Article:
They then told me that next time I should show them a more wholesome movie, like Seven Brides for Seven Brothers. This stuck with me because it was just so random. I mean, I had never seen this film (still haven’t), but I’d heard of it, and naturally I would have been fine with selecting that as the film of the evening — if they’d have suggested it.

It was very clear that they’d gone home and told their mothers that they’d watched Grease, and then they came to school and recited to me wholesale exactly whatever nonsense their mothers had said to them about it — without attempting to filter it through their own brains in the slightest.

Needless to say, one corner was soon cut from this friendship triangle. (I’ll give you one guess who it was…)

This whole story came back to me recently when I learned that — not only is the film Seven Brides for Seven Brothers a story of forcibly abducting women and holding them against their will — it actually has a catchy song about the joys of rape:

As questionable as the film Grease is, it absolutely floors me anew to realize that those strict Christian parents found the above to be more appropriate fare for their 11-year-old daughters!!!!

Strategies of the CoJCoL-dS: The whys and hows of polarization

Any path that bills itself as the one true path for everyone is bound to lead to judgement. Naturally the path will be better suited to some people than to others, and — if it’s what everyone is supposed to be doing — that leads to the conclusion that those who do it well are simply better people; more righteous, more worthy, of better character, etc.

In the case of Mormonism, everyone is supposed to marry heterosexually and reproduce. There is no other path that is equal or greater. Those who fail are pitied, tolerated, given platitudes and excuses — but not respected on the same level as those who follow the path of biological reproduction.

Additionally, if you’re attractive, financially successful, good at public speaking, and generally have the kind of social skills that would put you in the popular clique in Jr. High/High School, then you’ll make a good Mormon. Bonus points if you have musical talents, a low (but not absent) sex drive, and if you’d rather conform than rebel. Ideally your family gets along reasonably well without any major hidden abuse or dysfunction simmering under the surface. It goes without saying that it’s better to have right-leaning political views and to be white. (Double bonus points if you’re related to “Mormon royalty.”)

If that’s you, then boy-oh-boy does the Church of Jesus Christ of Latter-day Saints want you! And the church will be right there to constantly pat you on the back for how superior you are as a person than people who fail on any of the points above. If you don’t meet the above description, then — as far as the CoJCoL-dS is concerned — you’re the problem. You’re just not as righteous. (See Donna’s recent article for an example of how this plays out.)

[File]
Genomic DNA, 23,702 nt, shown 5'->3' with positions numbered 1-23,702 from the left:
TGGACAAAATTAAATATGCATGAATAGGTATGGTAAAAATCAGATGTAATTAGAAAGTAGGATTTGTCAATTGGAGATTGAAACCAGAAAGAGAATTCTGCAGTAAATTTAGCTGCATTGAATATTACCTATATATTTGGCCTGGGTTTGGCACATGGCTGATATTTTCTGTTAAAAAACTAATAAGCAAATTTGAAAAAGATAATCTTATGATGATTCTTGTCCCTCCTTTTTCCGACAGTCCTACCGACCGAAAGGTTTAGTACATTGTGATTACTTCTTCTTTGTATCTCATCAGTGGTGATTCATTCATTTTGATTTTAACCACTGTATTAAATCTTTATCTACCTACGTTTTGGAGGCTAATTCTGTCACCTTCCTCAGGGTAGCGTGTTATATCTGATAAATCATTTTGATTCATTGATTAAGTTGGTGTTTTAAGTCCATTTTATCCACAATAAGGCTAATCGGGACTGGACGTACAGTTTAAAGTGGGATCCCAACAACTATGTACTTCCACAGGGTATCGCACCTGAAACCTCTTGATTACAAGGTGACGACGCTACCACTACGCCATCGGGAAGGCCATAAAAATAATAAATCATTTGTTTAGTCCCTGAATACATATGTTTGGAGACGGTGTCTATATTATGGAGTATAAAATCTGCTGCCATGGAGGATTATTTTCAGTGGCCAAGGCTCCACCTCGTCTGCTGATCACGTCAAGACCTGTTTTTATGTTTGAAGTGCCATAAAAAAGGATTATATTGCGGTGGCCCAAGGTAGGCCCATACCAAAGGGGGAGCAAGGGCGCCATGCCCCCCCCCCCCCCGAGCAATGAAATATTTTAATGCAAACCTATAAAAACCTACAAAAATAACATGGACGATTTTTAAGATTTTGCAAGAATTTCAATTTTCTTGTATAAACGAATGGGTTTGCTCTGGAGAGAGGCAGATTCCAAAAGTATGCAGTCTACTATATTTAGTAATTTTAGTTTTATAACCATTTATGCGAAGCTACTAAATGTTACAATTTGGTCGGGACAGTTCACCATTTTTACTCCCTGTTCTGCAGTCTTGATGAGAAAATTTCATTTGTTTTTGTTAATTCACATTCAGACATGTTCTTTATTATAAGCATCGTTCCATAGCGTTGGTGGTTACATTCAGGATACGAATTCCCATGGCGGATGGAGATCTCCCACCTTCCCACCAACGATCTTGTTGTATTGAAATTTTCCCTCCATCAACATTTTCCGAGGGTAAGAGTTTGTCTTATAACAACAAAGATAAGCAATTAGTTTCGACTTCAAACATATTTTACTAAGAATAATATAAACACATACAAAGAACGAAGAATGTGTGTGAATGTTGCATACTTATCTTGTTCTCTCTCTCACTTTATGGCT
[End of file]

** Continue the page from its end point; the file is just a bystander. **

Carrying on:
A lot of ink has been spilled on the question of how Mormonism trains people to be successful, and the CoJCoL-dS is indeed good at training people to have modern success skills. But they also increase the proportion of the beautiful people among their ranks by creating an environment that is so miserable and odious for those who don’t fit the Mormon ideal that they often just leave.

This is where the polarization dynamic comes into play. The CoJCoL-dS broadcasts the message: “It’s not the church, it’s you. You didn’t pay, pray, and obey enough. You didn’t try hard enough. You weren’t righteous enough.” This message pushes people toward the two poles.

At the one pole we have people whose problems (and not-inherently-problematic differences from the Mormon ideal) simply can’t be prayed away. These folks are further battered by the message that it’s their fault if they couldn’t make an unworkable solution work. If this insult upon injury makes them angry as they leave, then that simply reinforces the church’s narrative: “Their hearts are full of contention; they have turned their backs on righteousness.”

At the other pole we have the people who are winning at Mormoning, and who are encouraged to believe that their success is due to their righteousness — that success with respect to the Mormon measuring rod is an objective measure of virtue. The bonus for the CoJCoL-dS is that the winners’ commitment to Mormonism is reinforced and integrated into their very identity.

I don’t claim that any person or committee within the CoJCoL-dS intentionally developed this strategy of polarization. I think it’s more likely that it’s a cultural strategy that developed over time because it has been effective at maintaining a successful, attractive, and highly-committed core of members. But there have been a number of actions from the Church Office Building that make it look like they’re doing it on purpose. Specifically: spreading lies and slander about those who leave the faith — which serves to make the leavers angrier which, in turn, proves how bitter and angry they are. See, for example, the Thomas B. Marsh and the milk & strippings story.